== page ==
"Alvaro Herrera" <[EMAIL PROTECTED]> writes:
> Tom Lane wrote:
>> Greg Smith <[EMAIL PROTECTED]> writes:
>> > ... If they'd have noticed it while the server was up, perhaps because the
>> > "last checkpoint" value hadn't changed in a long time (which seems like it
>> > might be available via stats even if, as you say, the background writer is
>> > out of its mind at that point), they could have done such a kill and
>> > collected some actual useful information here. That's the theory at
>> > least.
>> Well, mebbe, but that still seems to require a lot of custom monitoring
>> infrastructure that is not present in this patch, and furthermore that
>> this patch doesn't especially aid the development of.
> These kind of things can be monitored externally very easily, say by
> Nagios, when the values are available via the database. If you have to
> troll the logs, it's quite a bit harder to do it.
I can see Tom's reluctance out of fear that really this is going to be the
first of hundreds of dials which have to be monitored so a single function to
handle that single dial is kind of short sighted. I would think eventually it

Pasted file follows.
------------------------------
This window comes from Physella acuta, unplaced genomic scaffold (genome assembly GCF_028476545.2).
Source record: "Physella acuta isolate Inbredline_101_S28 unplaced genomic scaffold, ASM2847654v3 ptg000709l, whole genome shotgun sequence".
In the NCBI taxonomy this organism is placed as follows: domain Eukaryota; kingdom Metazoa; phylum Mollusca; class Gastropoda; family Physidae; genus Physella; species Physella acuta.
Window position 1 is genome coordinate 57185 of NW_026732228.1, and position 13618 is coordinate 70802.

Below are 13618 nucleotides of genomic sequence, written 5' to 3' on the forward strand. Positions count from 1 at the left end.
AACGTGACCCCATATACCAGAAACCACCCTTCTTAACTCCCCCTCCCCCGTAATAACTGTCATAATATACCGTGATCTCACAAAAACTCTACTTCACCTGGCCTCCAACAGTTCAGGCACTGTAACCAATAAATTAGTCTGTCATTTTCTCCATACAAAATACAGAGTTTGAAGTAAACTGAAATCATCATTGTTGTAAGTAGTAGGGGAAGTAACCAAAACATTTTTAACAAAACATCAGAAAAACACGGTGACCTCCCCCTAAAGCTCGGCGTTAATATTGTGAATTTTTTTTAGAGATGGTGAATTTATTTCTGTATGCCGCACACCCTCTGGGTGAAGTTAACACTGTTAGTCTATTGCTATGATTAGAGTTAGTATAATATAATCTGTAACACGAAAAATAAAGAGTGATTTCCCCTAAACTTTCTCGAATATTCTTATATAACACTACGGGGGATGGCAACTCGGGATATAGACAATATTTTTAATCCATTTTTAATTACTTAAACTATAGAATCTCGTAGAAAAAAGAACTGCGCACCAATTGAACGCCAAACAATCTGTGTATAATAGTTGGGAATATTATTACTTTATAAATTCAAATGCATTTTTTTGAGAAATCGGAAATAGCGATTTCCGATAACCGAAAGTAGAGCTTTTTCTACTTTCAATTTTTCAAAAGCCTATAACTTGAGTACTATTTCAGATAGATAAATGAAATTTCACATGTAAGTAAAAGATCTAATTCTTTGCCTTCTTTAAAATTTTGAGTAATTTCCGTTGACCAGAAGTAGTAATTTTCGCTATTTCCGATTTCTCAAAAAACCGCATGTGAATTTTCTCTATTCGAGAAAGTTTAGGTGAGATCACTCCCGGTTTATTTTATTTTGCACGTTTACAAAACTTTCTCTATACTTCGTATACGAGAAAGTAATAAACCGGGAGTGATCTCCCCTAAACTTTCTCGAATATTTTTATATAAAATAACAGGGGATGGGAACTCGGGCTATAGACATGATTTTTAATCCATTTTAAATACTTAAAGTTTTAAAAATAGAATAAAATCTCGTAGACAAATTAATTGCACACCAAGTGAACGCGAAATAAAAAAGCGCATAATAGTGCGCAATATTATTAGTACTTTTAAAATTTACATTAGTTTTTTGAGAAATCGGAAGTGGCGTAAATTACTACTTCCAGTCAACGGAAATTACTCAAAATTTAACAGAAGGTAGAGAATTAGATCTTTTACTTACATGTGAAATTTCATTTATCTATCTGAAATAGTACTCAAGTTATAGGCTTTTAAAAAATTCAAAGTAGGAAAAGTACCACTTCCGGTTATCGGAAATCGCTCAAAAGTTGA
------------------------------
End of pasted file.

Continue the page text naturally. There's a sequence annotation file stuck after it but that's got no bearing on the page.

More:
should be part of the Postgres SNMP MIB.
But I would say from my experience on the not-really-a-sysadmin side I think
the time of the last checkpoint is probably the *most* important thing to be
monitoring. Effectively it's monitoring how stale your data on disk is
potentially becoming by showing how much recovery will be necessary.
> I'm not sure about the right values to export -- last checkpoint start
> time is the most obvious idea, but I would also suggest exporting last
> checkpoint end, or NULL if the checkpoint is ongoing; and also previous-
> to-last checkpoint start and end.
I'm surprised y'all want the time of the last checkpoint *start* though. It
seems to me that only the last checkpoint *end* is actually interesting. A
checkpoint which has started but not ended yet is not really a checkpoint at
all. It's nothing.
In the future there could be multiple checkpoints which have "started" but not
finished. Or we could add support for lazy checkpoints in which case there
could be an infinite number of "potential" checkpoints which haven't finished.
Worse, the time the last checkpoint actually finished isn't actually
interesting either. What you want to know is what time the record which the
last finished checkpoint *checkpointed up to* was inserted. That is, the time
of the record that the last checkpoint record *points to*.
That represents the "guarantee" that the database is making to the sysadmin
about data integrity. Everything before that time is guaranteed to have
reached data files already. Everything after it may or may not be in the data
files and has to be checked against the WAL logs.
Ask me about EnterpriseDB's RemoteDBA services!
Sent via pgsql-patches mailing list (firstname.lastname@example.org)
To make changes to your subscription: